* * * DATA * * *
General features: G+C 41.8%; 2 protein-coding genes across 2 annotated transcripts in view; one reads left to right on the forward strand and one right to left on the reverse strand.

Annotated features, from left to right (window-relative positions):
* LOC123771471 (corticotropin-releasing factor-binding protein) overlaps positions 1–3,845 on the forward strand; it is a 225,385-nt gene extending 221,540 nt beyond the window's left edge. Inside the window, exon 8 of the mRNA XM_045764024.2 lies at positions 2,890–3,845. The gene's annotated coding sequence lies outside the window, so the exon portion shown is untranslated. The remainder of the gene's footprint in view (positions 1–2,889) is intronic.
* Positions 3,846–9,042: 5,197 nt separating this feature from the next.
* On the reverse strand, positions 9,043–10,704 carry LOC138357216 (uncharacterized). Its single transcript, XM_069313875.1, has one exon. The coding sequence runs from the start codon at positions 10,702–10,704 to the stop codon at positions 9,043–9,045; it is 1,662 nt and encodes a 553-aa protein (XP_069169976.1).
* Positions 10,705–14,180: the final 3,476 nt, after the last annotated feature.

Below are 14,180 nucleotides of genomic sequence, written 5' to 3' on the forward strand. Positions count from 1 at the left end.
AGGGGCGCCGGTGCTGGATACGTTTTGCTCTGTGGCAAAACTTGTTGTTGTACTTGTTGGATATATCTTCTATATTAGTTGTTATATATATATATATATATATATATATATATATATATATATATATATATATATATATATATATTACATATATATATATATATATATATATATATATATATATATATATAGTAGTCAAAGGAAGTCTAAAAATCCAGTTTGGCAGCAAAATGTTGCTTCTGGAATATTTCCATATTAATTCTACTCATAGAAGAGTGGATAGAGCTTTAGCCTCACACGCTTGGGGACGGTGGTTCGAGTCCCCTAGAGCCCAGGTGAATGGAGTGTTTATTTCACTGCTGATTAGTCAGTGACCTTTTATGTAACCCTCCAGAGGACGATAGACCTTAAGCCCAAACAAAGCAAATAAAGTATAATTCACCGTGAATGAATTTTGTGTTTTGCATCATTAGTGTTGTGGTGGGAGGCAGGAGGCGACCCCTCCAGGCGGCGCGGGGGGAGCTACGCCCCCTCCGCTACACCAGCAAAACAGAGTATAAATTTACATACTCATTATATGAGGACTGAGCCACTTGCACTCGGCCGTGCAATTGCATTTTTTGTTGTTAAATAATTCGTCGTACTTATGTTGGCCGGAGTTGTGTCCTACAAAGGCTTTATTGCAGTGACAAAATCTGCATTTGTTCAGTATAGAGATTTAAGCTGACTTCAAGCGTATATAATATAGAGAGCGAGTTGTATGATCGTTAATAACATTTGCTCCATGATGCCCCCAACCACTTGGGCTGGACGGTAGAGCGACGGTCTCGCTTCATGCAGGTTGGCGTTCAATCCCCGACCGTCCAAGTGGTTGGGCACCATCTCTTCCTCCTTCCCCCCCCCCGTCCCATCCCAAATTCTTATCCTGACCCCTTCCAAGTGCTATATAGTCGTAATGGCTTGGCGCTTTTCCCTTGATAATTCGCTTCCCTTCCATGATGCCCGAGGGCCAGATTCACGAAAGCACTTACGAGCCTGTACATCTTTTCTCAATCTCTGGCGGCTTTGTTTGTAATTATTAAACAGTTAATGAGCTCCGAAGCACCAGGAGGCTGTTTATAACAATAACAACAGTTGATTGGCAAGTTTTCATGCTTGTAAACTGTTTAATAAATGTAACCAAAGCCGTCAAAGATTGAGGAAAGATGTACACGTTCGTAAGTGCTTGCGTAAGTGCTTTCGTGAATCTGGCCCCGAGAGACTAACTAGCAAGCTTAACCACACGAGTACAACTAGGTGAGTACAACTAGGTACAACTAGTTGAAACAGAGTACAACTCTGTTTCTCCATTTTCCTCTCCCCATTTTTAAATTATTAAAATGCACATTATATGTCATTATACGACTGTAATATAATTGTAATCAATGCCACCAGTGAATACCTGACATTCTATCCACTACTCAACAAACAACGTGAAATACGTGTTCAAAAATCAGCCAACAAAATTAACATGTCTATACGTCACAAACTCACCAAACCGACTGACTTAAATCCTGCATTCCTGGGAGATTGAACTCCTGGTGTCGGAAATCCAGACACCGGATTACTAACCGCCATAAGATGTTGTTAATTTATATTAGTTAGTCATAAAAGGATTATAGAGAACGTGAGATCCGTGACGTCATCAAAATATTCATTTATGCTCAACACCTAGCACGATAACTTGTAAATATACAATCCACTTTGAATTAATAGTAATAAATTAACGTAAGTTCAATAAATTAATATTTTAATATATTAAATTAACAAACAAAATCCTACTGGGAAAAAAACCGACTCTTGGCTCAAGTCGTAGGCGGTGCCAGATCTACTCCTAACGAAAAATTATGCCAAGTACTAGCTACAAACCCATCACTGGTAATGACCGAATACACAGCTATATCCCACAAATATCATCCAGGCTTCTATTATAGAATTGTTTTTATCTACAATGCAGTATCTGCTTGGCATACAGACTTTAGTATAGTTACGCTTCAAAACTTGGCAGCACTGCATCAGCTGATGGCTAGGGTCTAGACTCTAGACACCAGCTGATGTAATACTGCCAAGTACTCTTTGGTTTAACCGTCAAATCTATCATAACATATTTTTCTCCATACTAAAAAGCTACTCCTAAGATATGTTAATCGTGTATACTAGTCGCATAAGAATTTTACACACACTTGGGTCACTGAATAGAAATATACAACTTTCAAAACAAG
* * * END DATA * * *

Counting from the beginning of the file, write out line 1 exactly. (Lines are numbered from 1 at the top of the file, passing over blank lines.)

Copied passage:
General features: G+C 41.8%; 2 protein-coding genes across 2 annotated transcripts in view; one reads left to right on the forward strand and one right to left on the reverse strand.